I like to think of myself as an embracer of change.
For me, the zing and zest of the new and the now are merely a part of what makes this crazy business of ours fun (most of the time).
Nevertheless, as someone who’s been around the sun a few times, I can’t help but pine for the occasional discipline that may have fallen out of practice or been made redundant by technology, particularly when I believe that what it afforded us is needed now more than ever.
One such discipline is the marker comp.
The marker comp was essentially a scribble on a piece of paper, a doodle with hand-bashed headlines, stick figures, and squiggly lines for body copy. It wasn’t about draughtsmanship, it was about the idea. The intent was to communicate a thought so succinctly you could hold it up from across a room and say, “What do you think?”
The simplicity of the form meant that ideas were generated at rapier speed. Nothing was too dumb, too ridiculous or too precious. You could dig deeper, faster and burn past the usual and clichéd early. As a consequence, you were more apt to alight on something original.
For years, the marker comp was the paper currency by which we created, shared, discussed, argued, fought, laughed, and generally got excited about ideas. Walls would be literally plastered with these things. After directions, tangents and permutations had been properly explored, one or two would be deemed worthy to present to the client. Here the marker comp would get a subtle upgrade in the form of a more considered rendering and the introduction of color courtesy of that other art director mainstay, the Magic Marker.
Yet no matter how elaborate or finished they finally became, the boards created for the client presentation where still essentially platforms for judging an idea.
Which is exactly what the clients were asked to do. Moreover, that’s all they were asked to do.
Does it work?
Do you like it?
The client never got side-tracked by the use of stock photography or a choice of font. Those conversations would come later once an idea had been picked. And that was the other great thing about the marker comp: stripped of any form of artifice, it was easy to spot a good idea from a bad one.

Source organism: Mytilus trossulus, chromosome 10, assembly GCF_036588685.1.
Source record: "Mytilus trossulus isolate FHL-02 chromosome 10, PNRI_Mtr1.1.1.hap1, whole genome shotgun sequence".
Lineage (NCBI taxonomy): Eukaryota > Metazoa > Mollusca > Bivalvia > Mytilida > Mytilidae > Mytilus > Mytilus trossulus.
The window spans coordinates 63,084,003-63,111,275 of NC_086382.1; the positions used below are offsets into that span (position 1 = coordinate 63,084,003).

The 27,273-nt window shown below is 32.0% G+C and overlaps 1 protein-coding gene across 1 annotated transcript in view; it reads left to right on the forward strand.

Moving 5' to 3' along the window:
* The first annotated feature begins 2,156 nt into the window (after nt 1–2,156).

You seldom see walls plastered with paper concepts these days. Just as you never see a creative team batting scribbles across a table. Our first thought is to seek the answer on the computer, a quick fix that seldom forks any lightning.
It’s why I can’t help but think that a return to marker comps for concepting and presentations might be a good thing. It would undoubtedly help us refocus our attention on the essentials of effective communication:
Does it have impact?
Does it communicate something simply?
Does it do so persuasively?
Does it get you unconditionally excited or make you snort with laughter?
Because if it doesn’t, you’re doing something wrong.
If I could borrow a Delorean fitted out with a flux capacitor, I’d set coordinates for 1994 and head straight to the art supplies shop that used to sit opposite Covent Garden tube station on the Long Acre and bring back a box of N50s, a set of magic markers and a dozen A3 layout pads.
Then I’d invite my art directors and copywriters to go analog for a couple of days. In no time, the walls would be filled with possibilities, the floors strewn with the detritus of the wayward and, amongst it all, the seeds of a couple great ideas will be evident.
Computers have been great for a thousand-and-one things over the last twenty-five years.
But they killed the marker comp.
It’s time we brought it back.